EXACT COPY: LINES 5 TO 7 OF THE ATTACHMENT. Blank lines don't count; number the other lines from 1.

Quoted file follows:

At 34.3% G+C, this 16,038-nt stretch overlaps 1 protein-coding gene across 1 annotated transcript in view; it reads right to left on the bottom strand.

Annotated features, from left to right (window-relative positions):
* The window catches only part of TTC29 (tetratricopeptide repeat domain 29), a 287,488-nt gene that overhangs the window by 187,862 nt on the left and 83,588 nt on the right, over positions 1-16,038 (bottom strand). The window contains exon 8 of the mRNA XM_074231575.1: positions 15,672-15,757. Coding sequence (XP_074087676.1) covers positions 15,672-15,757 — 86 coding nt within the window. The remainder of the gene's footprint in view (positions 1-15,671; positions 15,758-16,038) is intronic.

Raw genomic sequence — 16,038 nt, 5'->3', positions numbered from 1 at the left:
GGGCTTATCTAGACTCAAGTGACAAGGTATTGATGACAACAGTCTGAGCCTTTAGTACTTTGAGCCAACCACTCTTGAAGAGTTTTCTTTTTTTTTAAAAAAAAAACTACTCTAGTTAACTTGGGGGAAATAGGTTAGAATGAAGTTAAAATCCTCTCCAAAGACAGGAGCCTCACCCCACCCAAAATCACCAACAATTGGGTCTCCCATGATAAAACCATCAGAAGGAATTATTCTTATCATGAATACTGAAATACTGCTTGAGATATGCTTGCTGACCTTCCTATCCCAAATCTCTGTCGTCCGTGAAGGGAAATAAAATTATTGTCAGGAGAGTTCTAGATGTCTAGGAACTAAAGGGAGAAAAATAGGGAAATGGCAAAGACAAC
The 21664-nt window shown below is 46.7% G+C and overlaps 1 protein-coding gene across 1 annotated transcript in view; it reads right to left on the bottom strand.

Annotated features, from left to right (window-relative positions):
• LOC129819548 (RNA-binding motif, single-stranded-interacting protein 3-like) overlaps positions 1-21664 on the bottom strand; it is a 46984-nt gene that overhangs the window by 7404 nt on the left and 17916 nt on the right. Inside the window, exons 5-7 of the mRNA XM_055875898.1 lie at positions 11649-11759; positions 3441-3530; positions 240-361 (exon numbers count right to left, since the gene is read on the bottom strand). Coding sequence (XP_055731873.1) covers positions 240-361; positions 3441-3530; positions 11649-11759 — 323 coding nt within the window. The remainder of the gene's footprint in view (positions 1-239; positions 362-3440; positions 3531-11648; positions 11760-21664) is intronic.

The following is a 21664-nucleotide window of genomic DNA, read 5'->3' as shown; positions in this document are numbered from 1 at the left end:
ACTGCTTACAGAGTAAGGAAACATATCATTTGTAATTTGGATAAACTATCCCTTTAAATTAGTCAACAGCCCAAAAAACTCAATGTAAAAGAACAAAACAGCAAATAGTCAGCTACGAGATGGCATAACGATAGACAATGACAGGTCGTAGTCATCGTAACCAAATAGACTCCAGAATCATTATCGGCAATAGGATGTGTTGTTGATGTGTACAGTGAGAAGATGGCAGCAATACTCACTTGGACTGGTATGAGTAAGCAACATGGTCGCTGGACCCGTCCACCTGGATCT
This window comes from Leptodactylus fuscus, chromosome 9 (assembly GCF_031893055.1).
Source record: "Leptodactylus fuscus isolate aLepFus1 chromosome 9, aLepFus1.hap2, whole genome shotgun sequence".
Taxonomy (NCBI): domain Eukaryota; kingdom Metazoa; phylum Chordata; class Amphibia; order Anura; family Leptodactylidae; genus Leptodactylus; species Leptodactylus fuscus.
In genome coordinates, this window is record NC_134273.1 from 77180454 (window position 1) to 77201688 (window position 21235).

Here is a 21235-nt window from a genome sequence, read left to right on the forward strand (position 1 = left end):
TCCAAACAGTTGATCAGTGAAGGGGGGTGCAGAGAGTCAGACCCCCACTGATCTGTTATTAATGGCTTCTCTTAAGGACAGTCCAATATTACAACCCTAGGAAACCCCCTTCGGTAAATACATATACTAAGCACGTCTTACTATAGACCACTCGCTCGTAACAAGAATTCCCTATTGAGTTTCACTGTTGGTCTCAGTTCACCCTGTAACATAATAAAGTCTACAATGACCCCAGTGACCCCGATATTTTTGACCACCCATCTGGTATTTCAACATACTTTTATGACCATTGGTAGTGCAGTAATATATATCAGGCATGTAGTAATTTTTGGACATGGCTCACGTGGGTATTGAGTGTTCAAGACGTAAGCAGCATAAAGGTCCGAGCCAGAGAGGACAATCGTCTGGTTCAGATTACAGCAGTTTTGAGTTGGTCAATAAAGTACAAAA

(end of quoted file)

GGGCTTATCTAGACTCAAGTGACAAGGTATTGATGACAACAGTCTGAGCCTTTAGTACTTTGAGCCAACCACTCTTGAAGAGTTTTCTTTTTTTTTAAAAAAAAAACTACTCTAGTTAACTTGGGGGAAATAGGTTAGAATGAAGTTAAAATCCTCTCCAAAGACAGGAGCCTCACCCCACCCAAAATCACCAACAATTGGGTCTCCCATGATAAAACCATCAGAAGGAATTATTCTTATCATGAATACTGAAATACTGCTTGAGATATGCTTGCTGACCTTCCTATCCCAAATCTCTGTCGTCCGTGAAGGGAAATAAAATTATTGTCAGGAGAGTTCTAGATGTCTAGGAACTAAAGGGAGAAAAATAGGGAAATGGCAAAGACAAC
The 21664-nt window shown below is 46.7% G+C and overlaps 1 protein-coding gene across 1 annotated transcript in view; it reads right to left on the bottom strand.

Annotated features, from left to right (window-relative positions):